July 08, 2016
For the first time, researchers have determined that a brief but simple number-naming test can differentiate between cognitively healthy elderly individuals and cognitively impaired people with Alzheimer’s disease (AD), including those with mild cognitive impairment (MCI) as well as those with AD dementia (published online ahead of print in Alzheimer Disease & Associated Disorders).
The King-Devick (K-D) test is a one- to two-minute rapid number naming test that has previously been found useful in the detection of concussion, as well as in detecting level of impairment in other neurological conditions such as Parkinson's disease and multiple sclerosis. The K-D test can be quickly administered by non-professional office staff on either a tablet or in a paper version.
“Alarmingly, AD is underdiagnosed in nearly half of the American population, and the brain changes of AD may begin up to 20 years before clinical symptoms. There is a need, therefore, for sensitive and readily available screening tools that can detect AD in its early stages (such as MCI), particularly as potential disease-modifying therapies become available,” explained corresponding author Robert Stern, PhD, director of the Clinical Core of the Boston University Alzheimer’s Disease Center, Boston, MA.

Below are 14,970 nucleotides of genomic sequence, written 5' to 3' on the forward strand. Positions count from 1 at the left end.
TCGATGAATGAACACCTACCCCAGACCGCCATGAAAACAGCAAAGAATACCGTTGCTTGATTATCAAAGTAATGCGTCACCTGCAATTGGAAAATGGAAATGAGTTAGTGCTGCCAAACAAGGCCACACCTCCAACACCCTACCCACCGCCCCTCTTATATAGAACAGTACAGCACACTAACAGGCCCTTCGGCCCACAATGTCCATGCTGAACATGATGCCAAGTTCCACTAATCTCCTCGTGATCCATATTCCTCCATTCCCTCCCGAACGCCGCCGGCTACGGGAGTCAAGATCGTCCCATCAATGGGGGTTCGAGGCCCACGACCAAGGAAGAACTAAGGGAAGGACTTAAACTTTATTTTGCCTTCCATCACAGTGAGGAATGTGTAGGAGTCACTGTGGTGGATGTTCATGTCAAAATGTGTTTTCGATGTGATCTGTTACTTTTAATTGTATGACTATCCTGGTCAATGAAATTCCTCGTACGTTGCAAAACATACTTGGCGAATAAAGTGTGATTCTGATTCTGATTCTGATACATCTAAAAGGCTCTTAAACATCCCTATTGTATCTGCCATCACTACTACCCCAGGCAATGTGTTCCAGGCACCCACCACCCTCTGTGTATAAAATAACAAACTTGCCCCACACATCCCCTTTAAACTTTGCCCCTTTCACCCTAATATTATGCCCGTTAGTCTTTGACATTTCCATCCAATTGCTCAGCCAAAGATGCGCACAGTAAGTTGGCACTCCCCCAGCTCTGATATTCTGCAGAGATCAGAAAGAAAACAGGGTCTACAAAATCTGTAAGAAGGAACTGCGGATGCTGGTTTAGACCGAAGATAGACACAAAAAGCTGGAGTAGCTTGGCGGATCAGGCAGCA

In this study, Dr Stern and colleagues administered the K-D test to 206 study participants, including 135 cognitively healthy individuals, 39 people with MCI, and 32 AD dementia patients and found the test could accurately distinguish the controls from the cognitively impaired individuals more than 90% of the time.
The K-D performed equally well in detecting participants with MCI from controls as it did detecting the more advanced AD dementia patients from controls, providing evidence for its utility in screening for more subtle cognitive impairment. It also correlated strongly with lengthier, standardized neuropsychological tests.
Dr Stern concluded: “If replicated in larger samples, our findings suggest that the K-D may be an appropriate screening test in fast-paced clinical settings, such as primary care physician offices, to assist in the early detection of cognitive impairment and guide referral for more comprehensive evaluation to ultimately facilitate early intervention.” —Amanda Del Signore